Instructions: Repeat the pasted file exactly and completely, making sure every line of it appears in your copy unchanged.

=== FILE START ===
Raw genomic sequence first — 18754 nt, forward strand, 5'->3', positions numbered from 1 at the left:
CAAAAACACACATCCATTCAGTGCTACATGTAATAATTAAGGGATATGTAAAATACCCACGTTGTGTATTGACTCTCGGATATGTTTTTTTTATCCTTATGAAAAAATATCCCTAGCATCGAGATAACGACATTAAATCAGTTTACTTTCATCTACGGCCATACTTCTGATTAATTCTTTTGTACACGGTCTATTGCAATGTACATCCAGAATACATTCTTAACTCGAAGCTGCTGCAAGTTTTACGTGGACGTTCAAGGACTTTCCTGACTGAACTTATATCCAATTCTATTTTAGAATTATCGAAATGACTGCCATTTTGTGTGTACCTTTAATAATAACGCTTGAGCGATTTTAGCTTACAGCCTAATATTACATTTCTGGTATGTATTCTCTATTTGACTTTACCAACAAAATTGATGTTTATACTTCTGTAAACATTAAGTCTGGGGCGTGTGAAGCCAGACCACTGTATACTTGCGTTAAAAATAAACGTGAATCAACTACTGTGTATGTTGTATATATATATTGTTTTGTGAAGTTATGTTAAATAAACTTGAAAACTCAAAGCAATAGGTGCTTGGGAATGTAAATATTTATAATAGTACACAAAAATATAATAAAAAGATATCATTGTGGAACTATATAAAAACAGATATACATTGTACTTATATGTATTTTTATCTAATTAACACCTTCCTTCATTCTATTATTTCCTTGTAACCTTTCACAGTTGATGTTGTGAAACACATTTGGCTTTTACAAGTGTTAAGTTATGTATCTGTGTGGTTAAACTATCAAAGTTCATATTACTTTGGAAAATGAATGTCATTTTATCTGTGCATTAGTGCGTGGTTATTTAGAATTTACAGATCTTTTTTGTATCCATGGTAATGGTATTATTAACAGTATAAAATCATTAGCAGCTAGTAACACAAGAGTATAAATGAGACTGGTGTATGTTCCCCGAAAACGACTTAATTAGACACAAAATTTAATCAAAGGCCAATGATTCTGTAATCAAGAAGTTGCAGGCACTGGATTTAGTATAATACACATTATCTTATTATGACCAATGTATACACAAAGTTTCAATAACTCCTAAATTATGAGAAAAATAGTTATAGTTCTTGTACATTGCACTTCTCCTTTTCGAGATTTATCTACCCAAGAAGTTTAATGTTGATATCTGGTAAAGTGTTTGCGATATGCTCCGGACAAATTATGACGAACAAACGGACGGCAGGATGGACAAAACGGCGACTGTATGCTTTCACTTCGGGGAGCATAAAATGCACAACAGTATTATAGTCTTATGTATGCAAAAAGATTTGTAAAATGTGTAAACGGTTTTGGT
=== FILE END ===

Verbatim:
Raw genomic sequence first — 18754 nt, forward strand, 5'->3', positions numbered from 1 at the left:
CAAAAACACACATCCATTCAGTGCTACATGTAATAATTAAGGGATATGTAAAATACCCACGTTGTGTATTGACTCTCGGATATGTTTTTTTTATCCTTATGAAAAAATATCCCTAGCATCGAGATAACGACATTAAATCAGTTTACTTTCATCTACGGCCATACTTCTGATTAATTCTTTTGTACACGGTCTATTGCAATGTACATCCAGAATACATTCTTAACTCGAAGCTGCTGCAAGTTTTACGTGGACGTTCAAGGACTTTCCTGACTGAACTTATATCCAATTCTATTTTAGAATTATCGAAATGACTGCCATTTTGTGTGTACCTTTAATAATAACGCTTGAGCGATTTTAGCTTACAGCCTAATATTACATTTCTGGTATGTATTCTCTATTTGACTTTACCAACAAAATTGATGTTTATACTTCTGTAAACATTAAGTCTGGGGCGTGTGAAGCCAGACCACTGTATACTTGCGTTAAAAATAAACGTGAATCAACTACTGTGTATGTTGTATATATATATTGTTTTGTGAAGTTATGTTAAATAAACTTGAAAACTCAAAGCAATAGGTGCTTGGGAATGTAAATATTTATAATAGTACACAAAAATATAATAAAAAGATATCATTGTGGAACTATATAAAAACAGATATACATTGTACTTATATGTATTTTTATCTAATTAACACCTTCCTTCATTCTATTATTTCCTTGTAACCTTTCACAGTTGATGTTGTGAAACACATTTGGCTTTTACAAGTGTTAAGTTATGTATCTGTGTGGTTAAACTATCAAAGTTCATATTACTTTGGAAAATGAATGTCATTTTATCTGTGCATTAGTGCGTGGTTATTTAGAATTTACAGATCTTTTTTGTATCCATGGTAATGGTATTATTAACAGTATAAAATCATTAGCAGCTAGTAACACAAGAGTATAAATGAGACTGGTGTATGTTCCCCGAAAACGACTTAATTAGACACAAAATTTAATCAAAGGCCAATGATTCTGTAATCAAGAAGTTGCAGGCACTGGATTTAGTATAATACACATTATCTTATTATGACCAATGTATACACAAAGTTTCAATAACTCCTAAATTATGAGAAAAATAGTTATAGTTCTTGTACATTGCACTTCTCCTTTTCGAGATTTATCTACCCAAGAAGTTTAATGTTGATATCTGGTAAAGTGTTTGCGATATGCTCCGGACAAATTATGACGAACAAACGGACGGCAGGATGGACAAAACGGCGACTGTATGCTTTCACTTCGGGGAGCATAAAATGCACAACAGTATTATAGTCTTATGTATGCAAAAAGATTTGTAAAATGTGTAAACGGTTTTGGT